Even if you did everything you could to prevent a running injury, that ping in your knee or tweak in your foot may still happen. Running is hard because you don't see the results over night, it takes time, commitment and consistency so one of the things that running teaches you is patience.
But what happens when you put all that hard work into your training, with the goal race looming up in the distance, getting nearer and nearer but you end up having a setback through injury?
You probably don’t want to hear this but you have to be extra patient and being injured forces patience upon you. You have to create a plan B (or even plan Z) if you experience setbacks and that can be hard...especially if it seems that everyone else is doing so well. A week can seem like a lifetime...
If you have experienced a setback don't be too hard on yourself, the professional name for it is Runner's Withdrawal Syndrome and it is very real and can have a huge psychological effect on your state of mind. Fortunately running injuries are rarely permanent and runners come back stronger if they have a comeback plan, listen to advice and be patient.
Unfortunately, no one is injury-proof and if you are feeling a niggle before you panic and convince yourself that you are never going to run again, wait to see if the pain resolves itself within 24 to 36 hours. If it does, and you feel OK after your next run, that probably means you’re good to go.
However if you limp or notice a change in your running style, you need to stop and address the issue immediately. Not dealing with it can lead to long term damage that may mean you have to stop running permanently. WHAT? Sounds scary doesn’t it? And it is.
Feeling sore but still able to make it through a run without too much misery? Just back off your distance for a week or two and stick to easy runs. One strategy when you’re feeling pain is to practice a shorter stride, particularly for Achilles, knee and hip pangs. Working toward small, quicker steps takes pressure off your joints, reducing further injury risk. Icing after a workout is also helpful for acute injuries when inflammation is evident, like swelling, redness, tenderness or pain; use the cold compress for about 10 minutes at a time,
If you are in so much agony that you can’t leave the settee head to a sports therapist to get it checked out.
Here are my top tips for helping you have a comeback plan
Don't deny that you are injured, you have to deal with it and accept your injury, you may
also experience some anger and depression and refuse to stop running, however you will
reach a point where the pain forces you to stop. You will be able to return to your training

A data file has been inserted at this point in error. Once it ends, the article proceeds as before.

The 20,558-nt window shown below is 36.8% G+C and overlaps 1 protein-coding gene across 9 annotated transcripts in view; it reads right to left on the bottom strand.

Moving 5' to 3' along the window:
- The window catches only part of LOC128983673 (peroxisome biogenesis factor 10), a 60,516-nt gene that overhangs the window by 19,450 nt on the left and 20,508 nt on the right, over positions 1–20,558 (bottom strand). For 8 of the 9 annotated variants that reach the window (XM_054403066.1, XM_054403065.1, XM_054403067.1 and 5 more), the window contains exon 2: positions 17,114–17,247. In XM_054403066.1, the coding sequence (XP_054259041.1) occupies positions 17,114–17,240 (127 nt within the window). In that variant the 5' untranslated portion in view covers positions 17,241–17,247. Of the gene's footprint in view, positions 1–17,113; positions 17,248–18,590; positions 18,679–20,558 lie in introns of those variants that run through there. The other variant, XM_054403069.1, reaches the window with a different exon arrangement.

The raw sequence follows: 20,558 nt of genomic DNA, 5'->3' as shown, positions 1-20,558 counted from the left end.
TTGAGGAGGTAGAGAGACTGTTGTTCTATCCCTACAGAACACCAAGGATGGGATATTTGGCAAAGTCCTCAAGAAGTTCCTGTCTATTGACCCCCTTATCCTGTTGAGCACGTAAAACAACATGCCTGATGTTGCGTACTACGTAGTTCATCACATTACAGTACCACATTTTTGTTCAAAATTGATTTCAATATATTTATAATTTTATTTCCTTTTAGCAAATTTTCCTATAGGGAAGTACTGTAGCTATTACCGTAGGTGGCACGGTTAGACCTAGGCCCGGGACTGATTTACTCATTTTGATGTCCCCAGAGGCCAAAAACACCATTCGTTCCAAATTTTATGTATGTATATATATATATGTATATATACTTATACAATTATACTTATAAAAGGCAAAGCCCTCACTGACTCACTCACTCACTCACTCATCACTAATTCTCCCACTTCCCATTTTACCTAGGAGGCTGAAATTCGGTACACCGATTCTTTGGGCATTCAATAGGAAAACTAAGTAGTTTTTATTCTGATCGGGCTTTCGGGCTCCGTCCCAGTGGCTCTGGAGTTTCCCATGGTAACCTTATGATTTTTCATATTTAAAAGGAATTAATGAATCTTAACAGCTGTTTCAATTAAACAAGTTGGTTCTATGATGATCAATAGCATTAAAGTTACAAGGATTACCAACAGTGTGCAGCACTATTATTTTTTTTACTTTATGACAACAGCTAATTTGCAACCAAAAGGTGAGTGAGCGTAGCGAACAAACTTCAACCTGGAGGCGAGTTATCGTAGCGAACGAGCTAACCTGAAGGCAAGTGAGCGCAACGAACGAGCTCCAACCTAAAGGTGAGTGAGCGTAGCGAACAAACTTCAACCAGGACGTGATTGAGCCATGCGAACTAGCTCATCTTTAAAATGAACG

plan if you allow the healing process the time that it needs.
Stick to a routine, walk when you would have run, by sticking to your normal training routines you will still gain the psychological benefits of regular exercise.
Keep up running friendships and support others in races, supporting is a great way to experience the race without the stress and it is appreciated by runners so much.
Cross train so that you don't end up feeling lethargic, go swimming, do yoga or Pilates, strength training to build up muscle strength, go biking, it will really help fill the void.
Most importantly return to running with realistic expectations, start slowly and build gradually, set goals and don't do too much, too soon with too little recovery.
Is there such a thing as injury free running?
Running and how to stay injury free is one of the most pressing questions on every runner's mind and as you start to increase your distance and time on your feet here are a few of my golden rules for staying as injury free as possible.
Avoid the terrible too's, I say this time and time again, don't do too much, too soon, too quickly
Increase your weekly mileage by 10% only and listen to your body, this may even be too much after a few weeks so cut back if you are feeling tired. You need to rest, this is part of the process
Let your body be the boss, injuries don't tend to happen overnight, so if you have a niggle, have a couple of days off and rest. If a couple of days’ rest doesn't help, then seek advice from a sports specialist.
Get good shoes and if they don't feel right, take them back and keep exchanging them until they do!
Keep a diary of your runs, just make notes on the time of day, the weather, how you were feeling and the miles and pace. Try not to be too obsessive about it, just make a record of your runs. It's good to see your progress and you will be able to see patterns emerging, maybe stress at work, your diet, sleep patterns, these can all have an effect on how you feel when running.
Cross train, I know we are all really busy but a bit of cross training will really help your running, Pilates or Yoga, a Spin class or lifting weights will all help your overall fitness
Respect the miles.